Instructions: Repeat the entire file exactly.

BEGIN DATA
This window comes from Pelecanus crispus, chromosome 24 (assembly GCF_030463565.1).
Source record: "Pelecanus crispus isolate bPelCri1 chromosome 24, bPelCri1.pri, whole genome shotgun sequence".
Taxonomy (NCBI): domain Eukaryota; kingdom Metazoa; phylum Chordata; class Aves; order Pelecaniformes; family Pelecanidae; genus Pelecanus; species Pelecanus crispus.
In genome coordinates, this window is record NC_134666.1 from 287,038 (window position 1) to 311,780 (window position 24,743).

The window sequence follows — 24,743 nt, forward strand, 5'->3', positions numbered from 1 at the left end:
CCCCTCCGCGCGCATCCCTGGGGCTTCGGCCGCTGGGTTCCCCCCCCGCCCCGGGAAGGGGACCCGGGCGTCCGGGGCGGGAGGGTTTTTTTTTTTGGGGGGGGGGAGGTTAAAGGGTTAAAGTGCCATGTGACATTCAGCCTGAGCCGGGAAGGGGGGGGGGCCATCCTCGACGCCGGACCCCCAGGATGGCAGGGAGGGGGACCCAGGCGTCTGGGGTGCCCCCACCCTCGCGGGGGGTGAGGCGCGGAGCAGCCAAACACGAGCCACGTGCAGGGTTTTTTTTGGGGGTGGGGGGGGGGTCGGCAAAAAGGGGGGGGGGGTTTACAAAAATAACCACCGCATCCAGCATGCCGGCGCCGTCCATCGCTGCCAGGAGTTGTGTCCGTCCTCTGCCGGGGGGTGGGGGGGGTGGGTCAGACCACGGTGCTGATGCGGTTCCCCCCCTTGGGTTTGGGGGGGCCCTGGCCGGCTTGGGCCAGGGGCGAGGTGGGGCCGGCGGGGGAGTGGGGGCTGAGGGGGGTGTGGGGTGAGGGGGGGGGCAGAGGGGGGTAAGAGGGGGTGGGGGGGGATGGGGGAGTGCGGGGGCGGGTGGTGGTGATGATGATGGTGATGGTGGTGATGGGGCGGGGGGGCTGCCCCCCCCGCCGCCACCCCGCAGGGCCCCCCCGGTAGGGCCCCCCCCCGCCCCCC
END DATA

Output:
This window comes from Pelecanus crispus, chromosome 24 (assembly GCF_030463565.1).
Source record: "Pelecanus crispus isolate bPelCri1 chromosome 24, bPelCri1.pri, whole genome shotgun sequence".
Taxonomy (NCBI): domain Eukaryota; kingdom Metazoa; phylum Chordata; class Aves; order Pelecaniformes; family Pelecanidae; genus Pelecanus; species Pelecanus crispus.
In genome coordinates, this window is record NC_134666.1 from 287,038 (window position 1) to 311,780 (window position 24,743).

The window sequence follows — 24,743 nt, forward strand, 5'->3', positions numbered from 1 at the left end:
CCCCTCCGCGCGCATCCCTGGGGCTTCGGCCGCTGGGTTCCCCCCCCGCCCCGGGAAGGGGACCCGGGCGTCCGGGGCGGGAGGGTTTTTTTTTTTGGGGGGGGGGAGGTTAAAGGGTTAAAGTGCCATGTGACATTCAGCCTGAGCCGGGAAGGGGGGGGGGCCATCCTCGACGCCGGACCCCCAGGATGGCAGGGAGGGGGACCCAGGCGTCTGGGGTGCCCCCACCCTCGCGGGGGGTGAGGCGCGGAGCAGCCAAACACGAGCCACGTGCAGGGTTTTTTTTGGGGGTGGGGGGGGGGTCGGCAAAAAGGGGGGGGGGGTTTACAAAAATAACCACCGCATCCAGCATGCCGGCGCCGTCCATCGCTGCCAGGAGTTGTGTCCGTCCTCTGCCGGGGGGTGGGGGGGGTGGGTCAGACCACGGTGCTGATGCGGTTCCCCCCCTTGGGTTTGGGGGGGCCCTGGCCGGCTTGGGCCAGGGGCGAGGTGGGGCCGGCGGGGGAGTGGGGGCTGAGGGGGGTGTGGGGTGAGGGGGGGGGCAGAGGGGGGTAAGAGGGGGTGGGGGGGGATGGGGGAGTGCGGGGGCGGGTGGTGGTGATGATGATGGTGATGGTGGTGATGGGGCGGGGGGGCTGCCCCCCCCGCCGCCACCCCGCAGGGCCCCCCCGGTAGGGCCCCCCCCCGCCCCCC